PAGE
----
There are definite similarities with some of the mailings — three of the four have four-color outer envelopes, two use No. 10 non-standard window envelopes and both local agencies have a price point on the envelope.

But there are definite differences, again evident from the outer envelopes. The Los Angeles Mission uses the small format, and North Shore Animal League encloses premiums (although I don’t see them through the oversized window). Best Friends affixes “live” stickers to the oversized outer envelope, and Union Rescue Mission is the only one not using an indicia.

But get past the envelope (which only a small percentage of recipients of acquisition seem to do, judging by response rates), and the differences really show up. I like a lot about all four of these mailings. But, there are some things that stood out to me when I opened the envelopes to see the “heart” of the appeal that could hurt response (in my opinion) or at least not help it.

I admit I am taking a risk here — all of these appear to be some level of a control mailing since I have gotten them (or very similar ones) before, so they clearly “work” (however that is defined at the respective organizations). But “control” does not equal “perfect,” as even the best copywriters will tell you. The unsuspecting nonprofit that picks up an idea from another agency without asking if it really seems like the best option risks a colossal fundraising flop.

So here’s where I’d want to make some changes or at least test an option or two before I adopted these practices at another nonprofit.

The ask isn’t consistent
Best Friends tells me that “$25 spays or neuters a dog” and suggests I join “at the $25 level.” Yet, the reply form starts at $12. I feel like I am being let off the hook! I have no idea what $12 does, but it sure is a bargain. North Shore Animal League asks for a gift of $20 or more but starts at $15 on the reply form. The bottom line (to me) is to look at donors acquired at a lower level and determine if (when) they become profitable for your organization. If the answer is “never” or too far into the future to be sustainable, don’t ask on the reply form for a lower gift than you need to make an acquisition effort pay off over time.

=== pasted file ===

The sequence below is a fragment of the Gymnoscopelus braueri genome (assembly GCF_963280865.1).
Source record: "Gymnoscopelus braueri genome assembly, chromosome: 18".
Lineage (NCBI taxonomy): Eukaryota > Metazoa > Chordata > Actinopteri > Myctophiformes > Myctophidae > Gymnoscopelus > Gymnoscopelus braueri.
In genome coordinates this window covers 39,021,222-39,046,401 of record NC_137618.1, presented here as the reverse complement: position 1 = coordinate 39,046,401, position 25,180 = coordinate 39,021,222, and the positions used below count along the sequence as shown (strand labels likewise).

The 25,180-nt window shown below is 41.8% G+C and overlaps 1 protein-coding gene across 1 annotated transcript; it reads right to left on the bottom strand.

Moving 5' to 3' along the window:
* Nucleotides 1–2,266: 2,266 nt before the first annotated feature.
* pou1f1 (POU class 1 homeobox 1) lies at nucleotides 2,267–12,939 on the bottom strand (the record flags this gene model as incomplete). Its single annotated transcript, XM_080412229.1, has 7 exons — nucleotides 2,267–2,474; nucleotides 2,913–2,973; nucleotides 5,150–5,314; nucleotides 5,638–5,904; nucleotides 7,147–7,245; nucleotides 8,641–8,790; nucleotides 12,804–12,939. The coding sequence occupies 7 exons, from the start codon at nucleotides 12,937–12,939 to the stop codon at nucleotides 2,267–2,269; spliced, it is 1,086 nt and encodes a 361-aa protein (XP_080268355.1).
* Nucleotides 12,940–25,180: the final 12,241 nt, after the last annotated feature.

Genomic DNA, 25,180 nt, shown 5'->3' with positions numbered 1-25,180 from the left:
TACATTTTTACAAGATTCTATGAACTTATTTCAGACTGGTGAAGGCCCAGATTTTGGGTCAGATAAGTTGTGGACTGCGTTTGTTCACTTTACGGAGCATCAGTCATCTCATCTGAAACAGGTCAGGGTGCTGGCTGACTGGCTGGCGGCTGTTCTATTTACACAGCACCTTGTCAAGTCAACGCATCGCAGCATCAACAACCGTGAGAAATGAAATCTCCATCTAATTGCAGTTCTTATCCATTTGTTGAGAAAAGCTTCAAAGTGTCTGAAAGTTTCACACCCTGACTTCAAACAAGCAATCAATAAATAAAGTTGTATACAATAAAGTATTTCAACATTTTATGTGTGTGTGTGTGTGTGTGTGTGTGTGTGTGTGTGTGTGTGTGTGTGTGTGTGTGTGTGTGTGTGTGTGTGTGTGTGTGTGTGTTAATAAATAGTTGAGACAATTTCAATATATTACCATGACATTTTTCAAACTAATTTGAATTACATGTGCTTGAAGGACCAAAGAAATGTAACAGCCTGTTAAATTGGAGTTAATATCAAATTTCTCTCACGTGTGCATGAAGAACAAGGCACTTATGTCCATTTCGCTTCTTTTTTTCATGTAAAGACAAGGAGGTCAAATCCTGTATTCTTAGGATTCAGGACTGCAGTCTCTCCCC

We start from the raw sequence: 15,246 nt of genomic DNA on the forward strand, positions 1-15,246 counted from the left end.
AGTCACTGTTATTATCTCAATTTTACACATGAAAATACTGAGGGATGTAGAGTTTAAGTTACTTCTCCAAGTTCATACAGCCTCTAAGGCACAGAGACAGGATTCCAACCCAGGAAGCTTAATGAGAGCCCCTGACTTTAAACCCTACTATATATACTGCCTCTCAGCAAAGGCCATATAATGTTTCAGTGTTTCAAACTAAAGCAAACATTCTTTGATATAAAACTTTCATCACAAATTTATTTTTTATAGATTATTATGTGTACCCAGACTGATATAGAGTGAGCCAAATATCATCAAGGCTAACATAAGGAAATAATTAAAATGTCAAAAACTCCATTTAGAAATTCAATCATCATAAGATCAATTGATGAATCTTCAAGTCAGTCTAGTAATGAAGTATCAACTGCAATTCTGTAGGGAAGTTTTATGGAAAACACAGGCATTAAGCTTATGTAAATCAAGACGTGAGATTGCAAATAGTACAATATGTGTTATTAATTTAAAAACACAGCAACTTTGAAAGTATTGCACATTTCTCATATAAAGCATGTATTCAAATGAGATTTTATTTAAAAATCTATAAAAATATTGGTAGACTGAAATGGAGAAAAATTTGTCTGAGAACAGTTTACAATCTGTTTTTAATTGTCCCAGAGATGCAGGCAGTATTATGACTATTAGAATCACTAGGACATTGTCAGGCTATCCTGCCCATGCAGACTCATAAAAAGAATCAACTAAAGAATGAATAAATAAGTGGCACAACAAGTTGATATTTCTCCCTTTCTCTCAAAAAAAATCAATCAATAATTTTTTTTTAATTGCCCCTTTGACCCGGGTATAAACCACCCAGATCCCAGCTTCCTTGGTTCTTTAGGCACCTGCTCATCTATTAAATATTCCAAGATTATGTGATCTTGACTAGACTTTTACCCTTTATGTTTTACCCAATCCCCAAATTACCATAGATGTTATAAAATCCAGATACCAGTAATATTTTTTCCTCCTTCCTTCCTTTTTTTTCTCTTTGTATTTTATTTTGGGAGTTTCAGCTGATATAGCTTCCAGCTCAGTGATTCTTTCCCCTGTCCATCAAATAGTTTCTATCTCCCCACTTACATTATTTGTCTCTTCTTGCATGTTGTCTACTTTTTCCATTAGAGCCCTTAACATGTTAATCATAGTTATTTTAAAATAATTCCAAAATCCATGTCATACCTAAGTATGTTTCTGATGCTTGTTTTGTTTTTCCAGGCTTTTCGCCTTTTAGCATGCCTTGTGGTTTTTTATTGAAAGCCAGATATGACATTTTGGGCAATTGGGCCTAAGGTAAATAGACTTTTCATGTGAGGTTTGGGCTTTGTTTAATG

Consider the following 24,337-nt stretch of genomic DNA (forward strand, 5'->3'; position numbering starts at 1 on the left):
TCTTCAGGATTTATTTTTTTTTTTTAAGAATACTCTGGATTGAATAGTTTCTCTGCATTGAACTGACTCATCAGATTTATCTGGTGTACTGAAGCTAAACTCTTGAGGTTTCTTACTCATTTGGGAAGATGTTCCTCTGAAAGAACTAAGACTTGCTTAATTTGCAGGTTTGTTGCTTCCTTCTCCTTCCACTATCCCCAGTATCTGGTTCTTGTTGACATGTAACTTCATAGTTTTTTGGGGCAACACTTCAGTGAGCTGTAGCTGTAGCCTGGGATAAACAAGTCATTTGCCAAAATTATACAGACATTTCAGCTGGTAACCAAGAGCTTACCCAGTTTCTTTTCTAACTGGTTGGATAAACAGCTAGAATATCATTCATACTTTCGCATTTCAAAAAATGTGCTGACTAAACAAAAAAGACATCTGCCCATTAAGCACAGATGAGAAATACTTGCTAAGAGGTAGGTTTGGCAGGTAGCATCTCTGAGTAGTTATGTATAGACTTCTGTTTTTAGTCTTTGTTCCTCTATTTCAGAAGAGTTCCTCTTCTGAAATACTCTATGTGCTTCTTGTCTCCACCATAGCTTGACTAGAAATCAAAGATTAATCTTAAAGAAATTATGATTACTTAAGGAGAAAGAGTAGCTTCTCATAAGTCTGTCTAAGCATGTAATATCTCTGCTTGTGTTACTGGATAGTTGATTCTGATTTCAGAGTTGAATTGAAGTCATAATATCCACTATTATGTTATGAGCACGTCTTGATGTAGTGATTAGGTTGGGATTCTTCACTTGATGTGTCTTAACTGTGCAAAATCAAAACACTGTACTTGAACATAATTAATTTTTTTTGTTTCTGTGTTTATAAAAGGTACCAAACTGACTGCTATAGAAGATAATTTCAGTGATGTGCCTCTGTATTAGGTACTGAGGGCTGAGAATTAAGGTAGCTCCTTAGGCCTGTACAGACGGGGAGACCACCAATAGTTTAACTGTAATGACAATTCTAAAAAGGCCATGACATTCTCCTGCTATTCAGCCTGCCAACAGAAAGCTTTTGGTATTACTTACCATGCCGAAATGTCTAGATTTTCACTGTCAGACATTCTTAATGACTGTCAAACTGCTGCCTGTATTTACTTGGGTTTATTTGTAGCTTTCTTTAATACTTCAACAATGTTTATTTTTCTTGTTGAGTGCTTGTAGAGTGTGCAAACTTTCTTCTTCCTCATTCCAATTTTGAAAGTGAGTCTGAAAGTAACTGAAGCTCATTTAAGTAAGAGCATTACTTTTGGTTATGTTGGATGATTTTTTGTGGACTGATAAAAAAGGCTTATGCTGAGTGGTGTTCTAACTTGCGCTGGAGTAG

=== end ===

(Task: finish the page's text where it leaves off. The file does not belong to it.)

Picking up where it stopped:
The text isn’t as easy to read as it could be
North Shore Animal League uses an easy-to-read serif font, but it doesn’t indent paragraphs. As a result, the front page of the letter looks like a pretty heavy block of type that may imply “tough read” to some. Yet, there is plenty of room left on the back page. Adding indentation and breaking the longer paragraphs (especially the first one) into two would make the letter easier to read, and using bolding or other type elements would make the letter more appealing to a scanner (human, not electronic).

The Los Angeles Mission uses a sans-serif font that is lightweight and gets a bit lost in the striped background. Again, this is probably a control package and has been tested into. But for this old dog, it’s hard to read — not impossible, but I’m not sure I really want to bother. With the small format, space it very limited. But I wonder if we could do a better job of making the copy in that limited space more readable.

Inserts have an important role to play
All four of these acquisition packages included inserts. And all of them were positive additions (in my opinion). As stated earlier, North Shore Animal League includes a sheet of address labels and stickers. Best Friends had a fold-out brochure about a “day in the life” of one of its rescued dogs. The photos really were worth a thousand words (at least to this dog lover).

The mailings from Union Rescue Mission and the Los Angeles Mission both included “bouncebacks” — small cards I could sign that would be placed on the trays of people who receive meals at Thanksgiving. These involvement devices are a great way to engage the reader.

I’ve definitely gone out on a limb here, criticizing things that may have been proved to be the very best tactic ever. But if you take nothing else away, remember this: When it comes to our own mailings, we can be blind. We assume everyone “gets it.” We are sure they read the letter word for word, interact with the inserts, and immediately go to the reply form and make their gifts.

But in those dark hours when sleep eludes us, we realize the truth: Many recipients don’t even open the envelope. So if we can only work on making one thing better, that’s where we have to start.

TAKEAWAY: Look at the slides of the four mailings I’ve talked about here. Which one shouts out to you, “Open me!”? What can you take away from that realization that can impact your organization’s own mailing envelope?

This old dog looks at a lot of envelopes that come in my mail; most leave little impression on me. (If you’re not getting any mail, you’re missing out on great fodder for learning! You may want to take a look at Who’s Mailing What!, or start donating — give to get [mail, that is])! When I do open an envelope, I want to quickly grasp what it is I am being “offered” — what problem can I solve if I send a gift? Are you answering that question for your reader?

Originally published in NonProfit Pro.